Trivium, Code Orange, Power Trip & Venom Prison – O2 Academy, Brixton, London, 21/4/2018
Holding Absence, Loathe & I, the Mapmaker – The Anvil, Bournemouth, 9/3/2018
Caligula’s Horse, Circles & I Built the Sky – Boston Music Rooms, London, 1/11/2018
Skindred & CKY – O2 Guildhall, Southampton, 20/4/2018
Festival Performance of the Year: Gojira – Bloodstock Open Air
In its latest outing, Bloodstock possessed a stacked bill of heavy metal favourites playing alongside the genre’s most promising up-and-comers. Headlined by Judas Priest, Gojira and Nightwish, this year’s incarnation provided many of the best UK festival sets of 2018. For Saturday’s Gojira, it was a make-or-break affair. Nowhere near as well-versed in main-event slots of this scale as Priest and Nightwish, they were the wildcard, with everything to prove. Happily, however, they gave easily the best show of the weekend once they got up on the Ronnie James Dio stage. From opening death metal anthem “Only Pain” through to the grooving encore “Vacuity”, the progressive Frenchmen obliterated expectations. The ante of their always-intense set was upped by a new visual element: paintings by band founders Joe and Mario Duplantier were projected proudly to give new life to the pure emotion of “The Gift of Guilt” and the skull-crushing breakdowns of “Backbone”.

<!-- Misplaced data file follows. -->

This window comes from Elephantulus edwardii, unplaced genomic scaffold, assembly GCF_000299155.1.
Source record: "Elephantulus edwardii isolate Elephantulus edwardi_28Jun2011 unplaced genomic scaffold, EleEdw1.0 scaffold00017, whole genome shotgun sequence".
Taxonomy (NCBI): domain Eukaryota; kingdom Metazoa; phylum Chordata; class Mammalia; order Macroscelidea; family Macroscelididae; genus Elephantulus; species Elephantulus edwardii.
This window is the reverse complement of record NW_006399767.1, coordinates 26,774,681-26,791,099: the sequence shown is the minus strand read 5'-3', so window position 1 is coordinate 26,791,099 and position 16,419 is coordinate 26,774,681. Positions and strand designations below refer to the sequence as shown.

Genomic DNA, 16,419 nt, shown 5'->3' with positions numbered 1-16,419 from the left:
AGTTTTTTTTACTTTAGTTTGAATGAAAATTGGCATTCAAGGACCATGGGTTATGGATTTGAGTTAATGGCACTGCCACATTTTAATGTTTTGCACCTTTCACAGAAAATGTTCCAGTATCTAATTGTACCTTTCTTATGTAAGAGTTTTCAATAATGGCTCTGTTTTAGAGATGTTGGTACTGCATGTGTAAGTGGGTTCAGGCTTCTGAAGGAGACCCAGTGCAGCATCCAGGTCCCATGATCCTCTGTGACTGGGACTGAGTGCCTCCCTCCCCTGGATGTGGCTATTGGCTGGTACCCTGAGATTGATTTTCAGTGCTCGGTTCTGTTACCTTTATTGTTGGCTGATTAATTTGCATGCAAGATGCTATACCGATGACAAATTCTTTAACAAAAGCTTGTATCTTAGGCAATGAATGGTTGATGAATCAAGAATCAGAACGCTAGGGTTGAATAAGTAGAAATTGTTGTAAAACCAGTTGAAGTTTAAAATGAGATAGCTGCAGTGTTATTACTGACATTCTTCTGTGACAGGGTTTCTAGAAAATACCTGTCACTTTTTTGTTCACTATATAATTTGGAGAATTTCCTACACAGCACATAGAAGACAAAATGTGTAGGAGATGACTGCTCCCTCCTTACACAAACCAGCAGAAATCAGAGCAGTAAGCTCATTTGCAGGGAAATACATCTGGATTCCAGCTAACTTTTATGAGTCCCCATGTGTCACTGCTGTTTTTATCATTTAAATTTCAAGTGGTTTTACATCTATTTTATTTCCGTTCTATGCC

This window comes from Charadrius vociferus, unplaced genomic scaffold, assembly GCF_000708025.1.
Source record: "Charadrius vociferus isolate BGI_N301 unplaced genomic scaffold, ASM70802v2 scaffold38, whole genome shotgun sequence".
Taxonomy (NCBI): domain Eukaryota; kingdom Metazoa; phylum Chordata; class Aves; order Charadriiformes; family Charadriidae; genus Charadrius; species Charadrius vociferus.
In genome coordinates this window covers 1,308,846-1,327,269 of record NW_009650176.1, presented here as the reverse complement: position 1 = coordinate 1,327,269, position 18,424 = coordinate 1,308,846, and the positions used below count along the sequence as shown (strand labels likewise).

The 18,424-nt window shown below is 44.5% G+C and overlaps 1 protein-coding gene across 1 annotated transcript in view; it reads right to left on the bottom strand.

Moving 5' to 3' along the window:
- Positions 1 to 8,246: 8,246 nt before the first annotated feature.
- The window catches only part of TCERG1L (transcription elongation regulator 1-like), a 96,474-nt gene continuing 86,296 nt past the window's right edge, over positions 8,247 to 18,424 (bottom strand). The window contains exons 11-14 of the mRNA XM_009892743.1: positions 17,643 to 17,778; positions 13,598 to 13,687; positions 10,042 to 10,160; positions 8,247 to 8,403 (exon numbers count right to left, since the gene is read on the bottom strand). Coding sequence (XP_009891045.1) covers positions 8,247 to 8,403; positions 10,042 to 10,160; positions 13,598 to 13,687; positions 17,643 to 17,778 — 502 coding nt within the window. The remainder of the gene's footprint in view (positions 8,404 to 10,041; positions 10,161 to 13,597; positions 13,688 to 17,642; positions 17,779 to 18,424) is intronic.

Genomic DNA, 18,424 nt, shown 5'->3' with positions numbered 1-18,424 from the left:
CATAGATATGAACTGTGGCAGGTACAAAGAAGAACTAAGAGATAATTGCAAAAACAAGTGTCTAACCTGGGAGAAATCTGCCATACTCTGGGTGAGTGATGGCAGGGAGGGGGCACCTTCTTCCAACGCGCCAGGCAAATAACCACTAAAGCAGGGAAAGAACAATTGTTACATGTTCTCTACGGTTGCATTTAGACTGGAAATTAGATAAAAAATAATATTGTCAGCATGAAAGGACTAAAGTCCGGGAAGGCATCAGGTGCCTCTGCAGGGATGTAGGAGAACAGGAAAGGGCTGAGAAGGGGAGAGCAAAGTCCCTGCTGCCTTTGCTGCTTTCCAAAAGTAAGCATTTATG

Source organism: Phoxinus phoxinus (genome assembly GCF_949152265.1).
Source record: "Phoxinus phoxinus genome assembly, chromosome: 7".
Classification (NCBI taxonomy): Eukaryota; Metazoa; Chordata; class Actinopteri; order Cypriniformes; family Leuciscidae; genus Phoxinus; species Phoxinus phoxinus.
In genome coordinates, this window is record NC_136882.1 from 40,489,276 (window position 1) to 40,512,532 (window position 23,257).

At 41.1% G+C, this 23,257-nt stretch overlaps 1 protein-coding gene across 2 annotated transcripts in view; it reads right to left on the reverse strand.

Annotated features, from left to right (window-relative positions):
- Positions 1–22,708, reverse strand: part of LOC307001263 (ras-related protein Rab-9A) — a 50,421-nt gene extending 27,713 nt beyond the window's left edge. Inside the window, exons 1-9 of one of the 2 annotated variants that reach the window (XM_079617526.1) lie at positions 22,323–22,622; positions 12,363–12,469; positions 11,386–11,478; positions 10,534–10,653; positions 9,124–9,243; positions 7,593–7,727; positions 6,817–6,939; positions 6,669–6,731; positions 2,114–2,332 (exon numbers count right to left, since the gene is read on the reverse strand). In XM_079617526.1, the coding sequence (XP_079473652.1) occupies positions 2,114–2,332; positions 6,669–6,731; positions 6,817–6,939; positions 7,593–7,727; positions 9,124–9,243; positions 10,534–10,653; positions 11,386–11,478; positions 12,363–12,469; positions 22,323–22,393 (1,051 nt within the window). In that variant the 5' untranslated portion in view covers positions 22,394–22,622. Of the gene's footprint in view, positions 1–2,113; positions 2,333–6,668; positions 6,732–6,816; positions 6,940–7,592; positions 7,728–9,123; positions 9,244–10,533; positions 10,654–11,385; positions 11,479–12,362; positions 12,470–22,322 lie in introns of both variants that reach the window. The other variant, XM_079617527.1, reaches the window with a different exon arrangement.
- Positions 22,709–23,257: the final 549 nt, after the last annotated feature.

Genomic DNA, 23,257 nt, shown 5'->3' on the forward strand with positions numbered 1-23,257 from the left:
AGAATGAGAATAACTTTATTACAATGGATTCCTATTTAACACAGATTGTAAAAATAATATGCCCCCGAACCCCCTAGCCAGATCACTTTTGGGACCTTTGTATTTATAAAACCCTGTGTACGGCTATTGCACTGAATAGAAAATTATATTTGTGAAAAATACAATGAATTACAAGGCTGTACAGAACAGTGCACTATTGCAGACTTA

Loathe – Download Festival/Holloween
At the Gates – Bloodstock Open Air
Emperor – Bloodstock Open Air
Skindred – Reading + Leeds
Favourite New Band/Musical Discovery of 2018: The Fever 333
At the end of 2017, The Fever 333 were hip-hop/hardcore upstarts with only a few singles to their name. At the end of 2018, The Fever 333 are unstoppable: they’ve signed with Roadrunner Records, released an acclaimed debut EP, appeared in such pop-cultural spheres as the WWE, headlined awards shows, supported Bring Me the Horizon on tour ad announced a debut album. This has been their first full calendar year as a band, and it would be impossible to ask for any better! 2018 has seen Jason Aalon Butler and co. prove themselves as this generation’s Rage Against the Machine, using anarchic rapcore tracks like “Made an America” to tackle corruption, extortion and inherent racism in the US. They even donate 3.33% of their concert profits to charities. There is nothing not to love about The Fever 333 and, given their accomplishments, the fact that the band is so new feels ridiculous.
Music Video of the Year: Childish Gambino – “This Is America”
Variety is the spice of life, so let’s take a short detour away from rock ‘n’ roll to acknowledge the genius of Donald Glover, AKA Childish Gambino. On 5th May, the actor/comedian/musician broke the internet when the video for “This Is America” dropped. One half peppy Afrobeat and the other half dingy, grimy trap, the song itself is a masterclass in testing the boundaries of contemporary hip-hop. However, “This Is America”’s magnificence was outshone by its visual accompaniment. Read by many as a commentary on racism and mass shootings in the USA, the music video features Glover dancing his way through a warehouse, where hellish scenes unfold. Riots and burning cars are all commonplace, with Glover himself casually gunning down black people between dance moves. It’s a video so profound, topical and well-shot that many an essay has been written about it – very deservedly so.
Behemoth – “God = Dog”
Alien Weaponry – “Kai Tangata”
Jonathan Davis – “Basic Needs”
Ghost – “Dance Macabre”